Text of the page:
Wednesday, January 29, 2014

On Ps 109:7: "He will drink from the brook by the way..."

My wife and I were praying the Hours recently, and the reading of Psalm 109 (110) was proscribed.  "The Lord says to my lord: 'Sit at my right hand...'"  The light of grace has made it abundantly clear to Christians of all times, beginning with the Apostles and Evangelists themselves, that this psalm relates to Christ's "Divine Begetting from the Father and His coming in the flesh" (St. Athanasius).  Thus its announcement of Jesus the Messiah is quoted frequently in the New Testament.  With the light of the Spirit, the key message of most of the verses of this psalm are clearly evident, yet the last line is still "deeply enigmatic," as Pope Benedict XVI admitted.  My wife encountered this enigma and asked me for clarification on this text.

"He will drink from the brook by the way; therefore he will lift up his head."  These words come following the description of Jesus' victorious kingship, how He executes judgment and shatters chiefs.  It is after His destruction of His enemies that He drinks from the brook.  Pope Benedict explained it in this way: "At a moment of respite and rest, he quenches his thirst at a stream, finding in it refreshment and fresh strength to continue on his triumphant way, holding his head high as a sign of definitive victory."  My first thoughts bent also in terms of respite and rest from the battle.  The brook is particularly "by the way"; it is in the open, not hidden.  Thus it shows confidence to partake of this unguarded water, leaving oneself vulnerable.  Yet God need not fear, for His enemies cannot overtake Him.  Not only that, but He has already crushed and shattered them: thus there is no one to be guarded from, and He may freely partake of the stream.  The lifting up of His Head is a triumphant sign.

St. Augustine relates this text more specifically to the Incarnation, echoing the main theme of Christian interpretation.  Though Christ drank of the brook of human nature, He lifted up His Head through His victorious Resurrection.  As our holy and God-bearing father writes,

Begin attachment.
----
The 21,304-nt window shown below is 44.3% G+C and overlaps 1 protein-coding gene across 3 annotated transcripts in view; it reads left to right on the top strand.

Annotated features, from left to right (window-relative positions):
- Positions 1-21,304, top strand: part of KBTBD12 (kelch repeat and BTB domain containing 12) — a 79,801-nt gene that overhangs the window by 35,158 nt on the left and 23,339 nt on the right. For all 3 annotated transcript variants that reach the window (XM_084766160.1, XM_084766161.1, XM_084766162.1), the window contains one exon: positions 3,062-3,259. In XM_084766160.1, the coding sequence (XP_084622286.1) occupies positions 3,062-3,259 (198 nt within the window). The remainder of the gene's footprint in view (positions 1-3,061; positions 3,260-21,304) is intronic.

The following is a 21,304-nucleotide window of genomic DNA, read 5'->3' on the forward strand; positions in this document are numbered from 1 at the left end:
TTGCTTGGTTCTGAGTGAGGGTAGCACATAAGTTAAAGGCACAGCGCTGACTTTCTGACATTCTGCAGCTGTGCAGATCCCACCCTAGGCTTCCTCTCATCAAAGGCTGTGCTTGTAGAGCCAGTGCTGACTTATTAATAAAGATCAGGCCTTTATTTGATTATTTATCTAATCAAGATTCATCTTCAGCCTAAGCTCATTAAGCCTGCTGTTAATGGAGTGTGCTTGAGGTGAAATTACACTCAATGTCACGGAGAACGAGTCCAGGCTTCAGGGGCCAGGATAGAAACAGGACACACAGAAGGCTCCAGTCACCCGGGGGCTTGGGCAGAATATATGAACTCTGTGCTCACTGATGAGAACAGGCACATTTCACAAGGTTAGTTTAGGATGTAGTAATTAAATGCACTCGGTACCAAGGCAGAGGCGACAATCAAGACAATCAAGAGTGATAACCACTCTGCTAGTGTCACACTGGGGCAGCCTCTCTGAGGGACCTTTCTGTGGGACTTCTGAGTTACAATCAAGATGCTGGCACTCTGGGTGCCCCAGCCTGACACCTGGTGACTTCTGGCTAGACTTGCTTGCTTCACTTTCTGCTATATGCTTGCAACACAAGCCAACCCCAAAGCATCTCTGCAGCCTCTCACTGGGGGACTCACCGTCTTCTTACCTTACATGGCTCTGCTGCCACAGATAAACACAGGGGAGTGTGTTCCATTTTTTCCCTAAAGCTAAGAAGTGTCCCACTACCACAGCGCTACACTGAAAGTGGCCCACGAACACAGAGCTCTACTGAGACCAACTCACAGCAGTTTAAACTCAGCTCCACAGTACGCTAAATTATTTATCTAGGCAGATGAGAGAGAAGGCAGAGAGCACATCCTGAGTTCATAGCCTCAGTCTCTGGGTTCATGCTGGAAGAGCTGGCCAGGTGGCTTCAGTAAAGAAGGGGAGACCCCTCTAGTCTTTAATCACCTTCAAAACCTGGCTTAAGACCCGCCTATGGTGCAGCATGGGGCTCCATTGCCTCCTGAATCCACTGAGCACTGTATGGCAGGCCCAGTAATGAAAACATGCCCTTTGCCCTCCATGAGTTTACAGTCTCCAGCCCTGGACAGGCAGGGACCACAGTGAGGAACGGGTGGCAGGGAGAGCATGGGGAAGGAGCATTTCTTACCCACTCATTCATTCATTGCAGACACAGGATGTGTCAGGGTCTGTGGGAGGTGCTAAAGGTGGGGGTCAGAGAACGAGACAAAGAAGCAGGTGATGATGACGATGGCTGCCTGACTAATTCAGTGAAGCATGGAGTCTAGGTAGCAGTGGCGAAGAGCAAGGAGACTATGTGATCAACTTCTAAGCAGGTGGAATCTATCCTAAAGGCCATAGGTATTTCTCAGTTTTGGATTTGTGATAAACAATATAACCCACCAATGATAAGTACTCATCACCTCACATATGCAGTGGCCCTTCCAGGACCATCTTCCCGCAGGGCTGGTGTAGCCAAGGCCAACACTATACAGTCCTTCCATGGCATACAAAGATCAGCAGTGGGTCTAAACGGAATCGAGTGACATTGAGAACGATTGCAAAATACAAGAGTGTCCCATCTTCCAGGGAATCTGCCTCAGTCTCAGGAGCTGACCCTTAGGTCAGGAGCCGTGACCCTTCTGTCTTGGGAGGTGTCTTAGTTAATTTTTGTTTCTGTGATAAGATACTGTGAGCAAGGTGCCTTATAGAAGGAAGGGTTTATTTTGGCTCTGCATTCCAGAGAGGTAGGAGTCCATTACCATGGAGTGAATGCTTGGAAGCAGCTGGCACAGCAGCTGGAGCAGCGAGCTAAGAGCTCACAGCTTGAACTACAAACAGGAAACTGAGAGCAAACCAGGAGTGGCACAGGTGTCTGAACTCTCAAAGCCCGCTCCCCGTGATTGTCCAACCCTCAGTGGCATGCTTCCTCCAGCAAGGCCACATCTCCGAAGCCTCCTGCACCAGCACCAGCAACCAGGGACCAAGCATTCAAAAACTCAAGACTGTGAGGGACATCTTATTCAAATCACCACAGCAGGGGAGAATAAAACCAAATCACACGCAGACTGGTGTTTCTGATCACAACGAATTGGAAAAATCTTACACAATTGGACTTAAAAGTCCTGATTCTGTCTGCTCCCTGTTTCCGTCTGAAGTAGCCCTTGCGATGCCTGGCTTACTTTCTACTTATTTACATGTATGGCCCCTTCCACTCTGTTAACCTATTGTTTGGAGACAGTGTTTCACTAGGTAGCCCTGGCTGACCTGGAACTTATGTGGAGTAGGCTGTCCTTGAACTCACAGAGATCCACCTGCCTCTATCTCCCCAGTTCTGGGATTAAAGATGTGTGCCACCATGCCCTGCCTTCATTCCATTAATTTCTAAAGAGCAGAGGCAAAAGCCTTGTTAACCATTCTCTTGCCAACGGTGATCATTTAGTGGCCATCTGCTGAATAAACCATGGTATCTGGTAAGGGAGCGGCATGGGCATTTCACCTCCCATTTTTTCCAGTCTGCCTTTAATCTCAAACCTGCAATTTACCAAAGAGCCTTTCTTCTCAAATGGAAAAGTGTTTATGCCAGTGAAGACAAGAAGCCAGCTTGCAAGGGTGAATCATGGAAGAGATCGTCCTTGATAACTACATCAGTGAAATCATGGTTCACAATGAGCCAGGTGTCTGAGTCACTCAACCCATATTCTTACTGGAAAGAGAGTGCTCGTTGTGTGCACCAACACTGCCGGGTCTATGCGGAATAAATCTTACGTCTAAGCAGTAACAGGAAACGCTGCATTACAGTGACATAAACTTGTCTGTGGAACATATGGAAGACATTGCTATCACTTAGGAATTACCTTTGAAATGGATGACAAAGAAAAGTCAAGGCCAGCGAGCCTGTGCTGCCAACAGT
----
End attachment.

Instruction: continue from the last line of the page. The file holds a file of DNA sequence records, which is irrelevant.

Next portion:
"What is the brook? the onward flow of human mortality...Of this brook He drinketh, He hath not disdained to drink of this brook; for to drink of this brook was to Him to be born and to die. What this brook hath, is birth and death; Christ assumed this, He was born, He died. 'Therefore hath He lifted up His head;' that is, because He was humble, and 'became obedient unto death, even the death of the Cross: therefore God also hath highly exalted Him...'"

Can these two interpretations be combined?  I believe so.  "The Lord is a warrior, Lord is His Name!"  He is more than just a warrior: He is a warrior-king, Invisible King, King of the Universe.  Nothing can hide from His sight or from His power.  He is the Almighty Father.  Thus His enemies shall never overcome Him; He is always secure in His victory.  If He lets His enemies seem to be victorious upon earth, it is only as He allows, as He allowed Satan to have hold over Job; yet their power is limited by the Lord's will, for Job's soul Satan could not harm.  If the devil and those who ally with him seem to hold the world in their grasp, know that the Lord has won and will execute judgment.  But I have digressed.

The Lord is secure in His victory.  Thus He can rest without worry.  After creation the Lord rested, yet He knew of Satan's plotting: even more, though, did He know of the salvation to come to man, which would lead him to a state greater than the first.  "Where sin abounded, grace hyperabounds."  In His rest, He can even leave Himself "unguarded," one could say.  Thus He emptied Himself and took the form of a slave, taking human nature, becoming an unguarded Infant Who needed His mother's swaddling to protect Him from a chill wind.  He partook of the unguarded brook, the brook by the way, for our sakes, out of His philanthropy, offering Himself for us.  Since His victory was assured from the start, He could lift up His head from His unguarded position, and He could show forth His true might, as He did when He conquered Hades through His death and Resurrection.  It is through His descent to earth, through His becoming man, that He could be exalted in such a victory over death; that is why the text says "therefore he will lift up his head."

In conclusion, let us offer praise and the sacrifice of prayer to God for His drinking from the brook of our nature, for His becoming unguarded for our sakes, and for lifting up His Head in victory, for in so doing He lifted us up with Him.  Let us always give glory to the Son Who became man for us, along with His eternal Father and His all-holy, good, and life-creating Spirit, now and always and unto the ages of ages.  Amen.

Nota Bene: The quote from St. Athanasius is from his famous Letter to Marcellinus on the Interpretation of the Psalms.  The quotes from Pope Benedict XVI are from his general audience on November 16, 2011, wherein he discussed Psalm 109 (110).  The quote from St. Augustine is from his Enarrationes in Psalmos 110.14 (quoted from J.E. Tweed's translation from the Nicene and Post-Nicene Fathers series, available on New Advent.)

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